Those 'Ancient Ethnic Animosities'


London. -- Does it take Human Rights Watch to point out the obvious? In its latest report, it says "the current epidemic of communal violence is today's paramount human-rights problem." Unfortunately, it does have to be pointed out, because our governments and much of our press have failed to analyze the problem thoroughly.

On carnage and relief efforts, the media are often adept, portraying each new disaster with great strokes of verbal and visual color. But on causes, they too often fall back hastily upon simple explanations such as "deep-seated hatreds" and "ancient animosities."

Governments presiding over communal violence connive in this reporting. It is in their interest to persuade onlookers that communal violence is almost a natural phenomenon, which outsiders have no right to condemn and no hope to prevent.

But, as Human Rights Watch points out, "the present-day outbursts of communal hatred are due more to government manipulation than ancient animosities."

Time after time, governments play on existing ethnic, racial and religious tensions to entrench their own power or advance a political agenda. Discrimination and violence against targeted groups, denial of equal political rights and tolerance for private attacks upon minorities can be traced, too often, to official policies.

Often, governments play this card when they are losing popularity or legitimacy. So it was in Rwanda a year ago. A small group of Rwandan politicians, seeking to maintain their precarious control of the government, directed fellow Hutu to kill at random as many of the Tutsi minority as they could.

The commonly-received wisdom, even today after a year of slaughter, is that very little can be done to stop two rival communities intent on mayhem killing each other. Thus for the first six weeks after the slaughter began, both the international press and influential world leaders persisted in ignoring the key fact that the killing was orchestrated by a relatively small group. If this had been properly understood at the outset, then the outside world might more readily have identified the ringleaders and moved to stop them.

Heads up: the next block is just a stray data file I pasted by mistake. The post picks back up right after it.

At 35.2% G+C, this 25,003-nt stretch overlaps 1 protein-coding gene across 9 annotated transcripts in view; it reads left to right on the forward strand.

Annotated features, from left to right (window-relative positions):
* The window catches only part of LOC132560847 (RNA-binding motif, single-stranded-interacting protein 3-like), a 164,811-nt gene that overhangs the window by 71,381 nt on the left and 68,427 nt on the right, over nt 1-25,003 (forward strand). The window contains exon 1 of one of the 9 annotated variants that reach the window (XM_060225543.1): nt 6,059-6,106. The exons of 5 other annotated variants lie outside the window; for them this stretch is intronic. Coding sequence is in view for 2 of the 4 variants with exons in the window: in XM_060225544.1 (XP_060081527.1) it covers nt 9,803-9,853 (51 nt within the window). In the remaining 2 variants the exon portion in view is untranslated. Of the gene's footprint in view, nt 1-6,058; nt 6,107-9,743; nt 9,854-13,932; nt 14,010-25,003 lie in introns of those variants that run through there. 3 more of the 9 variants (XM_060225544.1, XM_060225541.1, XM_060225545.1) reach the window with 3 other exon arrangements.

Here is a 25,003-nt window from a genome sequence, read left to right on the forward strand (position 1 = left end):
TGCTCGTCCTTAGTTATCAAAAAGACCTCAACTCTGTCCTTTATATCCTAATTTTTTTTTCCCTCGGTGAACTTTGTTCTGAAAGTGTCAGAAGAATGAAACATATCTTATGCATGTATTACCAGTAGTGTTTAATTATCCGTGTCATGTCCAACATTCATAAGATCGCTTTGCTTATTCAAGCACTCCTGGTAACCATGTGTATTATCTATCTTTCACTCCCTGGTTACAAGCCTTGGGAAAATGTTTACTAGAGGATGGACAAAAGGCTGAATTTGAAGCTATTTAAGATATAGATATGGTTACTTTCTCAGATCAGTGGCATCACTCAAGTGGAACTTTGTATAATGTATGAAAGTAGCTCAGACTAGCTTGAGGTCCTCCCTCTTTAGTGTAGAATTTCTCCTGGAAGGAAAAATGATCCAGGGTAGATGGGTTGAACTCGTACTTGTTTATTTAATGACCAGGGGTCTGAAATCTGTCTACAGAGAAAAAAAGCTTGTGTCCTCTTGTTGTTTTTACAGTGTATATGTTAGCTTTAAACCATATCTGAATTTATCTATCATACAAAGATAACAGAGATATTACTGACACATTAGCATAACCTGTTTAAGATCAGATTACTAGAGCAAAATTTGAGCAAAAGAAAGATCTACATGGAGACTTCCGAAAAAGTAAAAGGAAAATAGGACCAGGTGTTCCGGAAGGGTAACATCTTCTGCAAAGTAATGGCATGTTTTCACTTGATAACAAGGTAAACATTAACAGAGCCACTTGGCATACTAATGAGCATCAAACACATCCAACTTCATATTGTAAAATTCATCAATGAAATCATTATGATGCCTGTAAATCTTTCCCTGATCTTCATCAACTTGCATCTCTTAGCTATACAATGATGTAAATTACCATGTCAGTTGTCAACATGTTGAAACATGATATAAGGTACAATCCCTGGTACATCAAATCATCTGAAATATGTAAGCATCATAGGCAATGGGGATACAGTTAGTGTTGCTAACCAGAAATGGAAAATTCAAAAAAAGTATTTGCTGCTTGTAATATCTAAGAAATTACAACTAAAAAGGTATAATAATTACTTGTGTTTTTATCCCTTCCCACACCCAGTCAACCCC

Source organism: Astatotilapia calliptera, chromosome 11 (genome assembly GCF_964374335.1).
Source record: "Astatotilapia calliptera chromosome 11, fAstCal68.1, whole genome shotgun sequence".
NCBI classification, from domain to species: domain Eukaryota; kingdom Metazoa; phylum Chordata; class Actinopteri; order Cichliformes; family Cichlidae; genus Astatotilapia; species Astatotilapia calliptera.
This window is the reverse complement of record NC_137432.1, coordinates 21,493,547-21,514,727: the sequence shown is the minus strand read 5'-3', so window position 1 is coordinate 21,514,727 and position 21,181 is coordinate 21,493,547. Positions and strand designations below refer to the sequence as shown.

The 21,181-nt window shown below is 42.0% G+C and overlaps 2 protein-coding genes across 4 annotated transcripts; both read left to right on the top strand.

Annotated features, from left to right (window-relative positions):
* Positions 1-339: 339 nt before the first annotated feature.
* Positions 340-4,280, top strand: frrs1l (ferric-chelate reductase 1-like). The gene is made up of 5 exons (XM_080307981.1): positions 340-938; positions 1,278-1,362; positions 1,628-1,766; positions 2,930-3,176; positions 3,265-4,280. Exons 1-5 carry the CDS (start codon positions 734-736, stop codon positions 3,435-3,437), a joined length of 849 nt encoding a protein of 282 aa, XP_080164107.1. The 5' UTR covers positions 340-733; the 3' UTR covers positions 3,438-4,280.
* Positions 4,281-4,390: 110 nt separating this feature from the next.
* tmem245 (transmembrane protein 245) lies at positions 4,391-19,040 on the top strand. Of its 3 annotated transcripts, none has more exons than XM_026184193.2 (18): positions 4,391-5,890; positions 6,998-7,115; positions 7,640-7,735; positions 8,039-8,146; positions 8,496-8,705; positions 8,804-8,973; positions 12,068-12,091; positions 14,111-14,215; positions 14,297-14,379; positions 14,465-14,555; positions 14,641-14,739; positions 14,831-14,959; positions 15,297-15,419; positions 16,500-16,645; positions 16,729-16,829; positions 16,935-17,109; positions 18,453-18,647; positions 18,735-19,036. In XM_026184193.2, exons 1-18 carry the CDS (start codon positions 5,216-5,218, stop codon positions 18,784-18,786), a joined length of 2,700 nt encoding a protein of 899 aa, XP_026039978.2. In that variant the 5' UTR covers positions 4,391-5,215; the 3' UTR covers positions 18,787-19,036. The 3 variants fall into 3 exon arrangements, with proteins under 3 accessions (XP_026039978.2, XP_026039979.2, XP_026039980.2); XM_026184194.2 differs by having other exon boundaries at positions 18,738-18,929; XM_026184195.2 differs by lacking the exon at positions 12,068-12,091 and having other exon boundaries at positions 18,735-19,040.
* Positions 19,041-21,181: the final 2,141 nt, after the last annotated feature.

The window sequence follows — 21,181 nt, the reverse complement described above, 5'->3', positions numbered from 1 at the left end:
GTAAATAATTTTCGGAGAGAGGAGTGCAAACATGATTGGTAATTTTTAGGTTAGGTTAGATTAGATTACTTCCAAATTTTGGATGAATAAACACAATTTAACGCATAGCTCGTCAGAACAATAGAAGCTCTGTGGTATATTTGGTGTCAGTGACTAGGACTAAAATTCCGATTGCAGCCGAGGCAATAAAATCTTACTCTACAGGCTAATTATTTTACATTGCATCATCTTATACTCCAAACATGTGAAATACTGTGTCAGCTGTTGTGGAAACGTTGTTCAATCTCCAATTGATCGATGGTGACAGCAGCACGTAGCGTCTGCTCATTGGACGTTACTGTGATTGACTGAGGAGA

Belatedly, the U.N. has recognized that Yugoslavia was a similar story. On Monday the U.N. Yugoslavia War Crimes Tribunal announced that it was naming the Bosnian Serbian leader, Radovan Karadzic, and his military commander, Ratko Mladic, as suspected war criminals.

Some governments tolerate private groups that use violence to pursue policies that the state cannot. Thus the apartheid government of South Africa covertly supported the Inkatha Freedom Party. Israel's government has appeared to tolerate settler violence in the occupied territories. In Sri Lanka, in the 1980s the government supported rival Tamil separatist groups to engage in counter-insurgency activity against the Tamil rebels.

State involvement in communal violence need not always be direct. Romania consistently fails to bring anyone to trial for the torching of Gypsy homes, and India manages not to punish or stop Hindu nationalist violence against Muslims -- providing the militants elbow room to do their dirty work.

The international community has the right and the power to move against communal violence. The Convention on the Prevention and Punishment of the Crime of Genocide, which most governments have ratified, clearly mandates international oversight and responsibility.

Human Rights Watch offers a checklist for governmental action, including speaking out at an earlier stage and denying international assistance of any kind to countries that promote communal violence.

Pulling our punches out of some mistaken sense of diplomatic decorum only gives the hard men more room for maneuver. We need to move quickly to expose them. Challenge is a useful first tool. And behind it is now the mechanism of a War Crimes Tribunal. It should be mandated to go into action at the first sign of trouble. Those who play the communal-violence card must be made to realize that the civilized world has had enough. And that they are being watched.

Jonathan Power writes a column on the Third World.

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